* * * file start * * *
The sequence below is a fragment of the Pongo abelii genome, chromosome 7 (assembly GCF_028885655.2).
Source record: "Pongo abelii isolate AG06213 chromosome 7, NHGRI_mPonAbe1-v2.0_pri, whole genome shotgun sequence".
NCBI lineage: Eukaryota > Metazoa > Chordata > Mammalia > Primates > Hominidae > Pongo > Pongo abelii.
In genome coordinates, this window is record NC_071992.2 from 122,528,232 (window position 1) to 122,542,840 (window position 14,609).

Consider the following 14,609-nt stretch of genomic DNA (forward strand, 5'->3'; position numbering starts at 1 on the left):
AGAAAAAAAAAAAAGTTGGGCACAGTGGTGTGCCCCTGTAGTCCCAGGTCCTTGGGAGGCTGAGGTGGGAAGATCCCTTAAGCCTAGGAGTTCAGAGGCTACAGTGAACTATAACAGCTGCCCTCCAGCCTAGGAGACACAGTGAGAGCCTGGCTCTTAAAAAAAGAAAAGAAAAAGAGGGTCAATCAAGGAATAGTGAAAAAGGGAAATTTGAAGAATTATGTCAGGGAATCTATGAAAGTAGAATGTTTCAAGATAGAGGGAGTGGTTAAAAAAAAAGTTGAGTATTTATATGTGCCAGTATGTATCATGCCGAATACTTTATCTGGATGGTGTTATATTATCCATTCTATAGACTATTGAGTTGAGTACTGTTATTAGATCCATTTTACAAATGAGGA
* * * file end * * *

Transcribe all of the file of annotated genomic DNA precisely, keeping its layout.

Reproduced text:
The sequence below is a fragment of the Pongo abelii genome, chromosome 7 (assembly GCF_028885655.2).
Source record: "Pongo abelii isolate AG06213 chromosome 7, NHGRI_mPonAbe1-v2.0_pri, whole genome shotgun sequence".
NCBI lineage: Eukaryota > Metazoa > Chordata > Mammalia > Primates > Hominidae > Pongo > Pongo abelii.
In genome coordinates, this window is record NC_071992.2 from 122,528,232 (window position 1) to 122,542,840 (window position 14,609).

Consider the following 14,609-nt stretch of genomic DNA (forward strand, 5'->3'; position numbering starts at 1 on the left):
AGAAAAAAAAAAAAGTTGGGCACAGTGGTGTGCCCCTGTAGTCCCAGGTCCTTGGGAGGCTGAGGTGGGAAGATCCCTTAAGCCTAGGAGTTCAGAGGCTACAGTGAACTATAACAGCTGCCCTCCAGCCTAGGAGACACAGTGAGAGCCTGGCTCTTAAAAAAAGAAAAGAAAAAGAGGGTCAATCAAGGAATAGTGAAAAAGGGAAATTTGAAGAATTATGTCAGGGAATCTATGAAAGTAGAATGTTTCAAGATAGAGGGAGTGGTTAAAAAAAAAGTTGAGTATTTATATGTGCCAGTATGTATCATGCCGAATACTTTATCTGGATGGTGTTATATTATCCATTCTATAGACTATTGAGTTGAGTACTGTTATTAGATCCATTTTACAAATGAGGA